The matting minimises long-term maintenance costs and improves skid resistance. Additionally, it is better than asphalt as a footpath made of this traditional material cracks and breaks when the roots of some species of trees push through the surface. Rubber matting, on the other hand, can be rolled back to allow tree roots to be trimmed before being re-laid.
Water Sensitive Urban Design
It is the state government’s policy to reduce the use of potable water in public open spaces. In its effort to comply with this policy, Council has adopted a Water Sensitive Urban Design policy that seeks to integrate sustainable water management principles into Council asset management practices.
The goals of this policy include reduction of potable water use, maximising water reuse, reduction of wastewater discharge and the minimisation of stormwater pollution before discharge to receiving waters.
Among the steps that Council has taken to reduce water consumption is the installation of tanks at Council’s depots and other Council facilities, Water saving devices have been installed at child care centres, leisure centres and in town halls. A 200,000-litre tank has been installed as part of the rain garden project at Edinburgh Gardens to assist with irrigation of mature trees.
Council has installed computerised irrigation to improve the efficiency of watering systems in parks and gardens. It has also installed street tree pits to enable selected street trees to be irrigated from stormwater flowing along the curb and channel.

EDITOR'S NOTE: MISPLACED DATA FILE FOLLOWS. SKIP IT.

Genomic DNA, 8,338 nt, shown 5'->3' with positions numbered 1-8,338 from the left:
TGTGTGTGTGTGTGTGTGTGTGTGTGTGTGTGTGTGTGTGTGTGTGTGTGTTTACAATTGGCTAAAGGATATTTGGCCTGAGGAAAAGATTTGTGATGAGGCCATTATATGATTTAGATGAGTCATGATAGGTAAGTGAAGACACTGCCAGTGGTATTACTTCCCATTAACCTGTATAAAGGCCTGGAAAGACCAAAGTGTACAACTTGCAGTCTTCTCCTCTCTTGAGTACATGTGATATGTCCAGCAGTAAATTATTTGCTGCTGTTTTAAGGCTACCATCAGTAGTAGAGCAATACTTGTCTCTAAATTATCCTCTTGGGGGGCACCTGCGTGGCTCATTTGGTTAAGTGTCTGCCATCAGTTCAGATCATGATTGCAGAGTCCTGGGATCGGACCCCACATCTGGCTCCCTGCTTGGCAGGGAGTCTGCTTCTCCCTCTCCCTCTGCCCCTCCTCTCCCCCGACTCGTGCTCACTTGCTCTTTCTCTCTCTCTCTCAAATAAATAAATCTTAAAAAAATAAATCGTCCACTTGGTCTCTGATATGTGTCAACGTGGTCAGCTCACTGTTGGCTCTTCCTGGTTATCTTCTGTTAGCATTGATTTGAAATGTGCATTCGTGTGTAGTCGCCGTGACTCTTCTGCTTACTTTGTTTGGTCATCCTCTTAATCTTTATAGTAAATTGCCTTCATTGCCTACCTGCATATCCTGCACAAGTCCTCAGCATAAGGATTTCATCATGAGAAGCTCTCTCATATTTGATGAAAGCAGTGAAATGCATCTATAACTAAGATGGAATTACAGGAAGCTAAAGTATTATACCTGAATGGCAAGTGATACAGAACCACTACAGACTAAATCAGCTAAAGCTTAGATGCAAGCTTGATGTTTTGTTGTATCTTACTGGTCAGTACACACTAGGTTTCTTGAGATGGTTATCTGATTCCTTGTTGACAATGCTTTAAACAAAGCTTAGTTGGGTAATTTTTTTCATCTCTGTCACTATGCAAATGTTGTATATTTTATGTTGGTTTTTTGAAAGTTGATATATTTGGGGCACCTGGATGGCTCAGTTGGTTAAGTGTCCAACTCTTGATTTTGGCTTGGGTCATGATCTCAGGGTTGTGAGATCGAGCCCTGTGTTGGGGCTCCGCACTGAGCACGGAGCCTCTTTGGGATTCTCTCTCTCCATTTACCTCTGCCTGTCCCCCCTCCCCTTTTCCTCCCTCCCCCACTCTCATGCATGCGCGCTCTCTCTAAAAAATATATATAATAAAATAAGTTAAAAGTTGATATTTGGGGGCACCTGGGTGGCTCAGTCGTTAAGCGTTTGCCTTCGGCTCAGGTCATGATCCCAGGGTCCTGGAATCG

City of Yarra – A Frontrunner in Implementing New Ideas
Yarra has many firsts to its credit. From implementing a 40km/h speed limit to trying out rubberised footpaths, it has demonstrated that it has the capacity think outside the box and then put those ideas into practice. Recently, it has spent $23,000 on a laneway in Cremorne as part of a pilot project to let motorists know it is not a “typical road”.
A bright yellow, orange and red mural has been created to help motorists differentiate the street, which is a shared zone used by a large number of pedestrians and cyclists. The speed limit is restricted to 10km/h to give priority to pedestrians.
AT A GLANCE
WHO: City of Yarra
WHAT: Yarra’s suburbs have a rich and varied history which is reflected in the city’s built form, natural environment and diverse community composition.
WHERE: Richmond 3121, Australia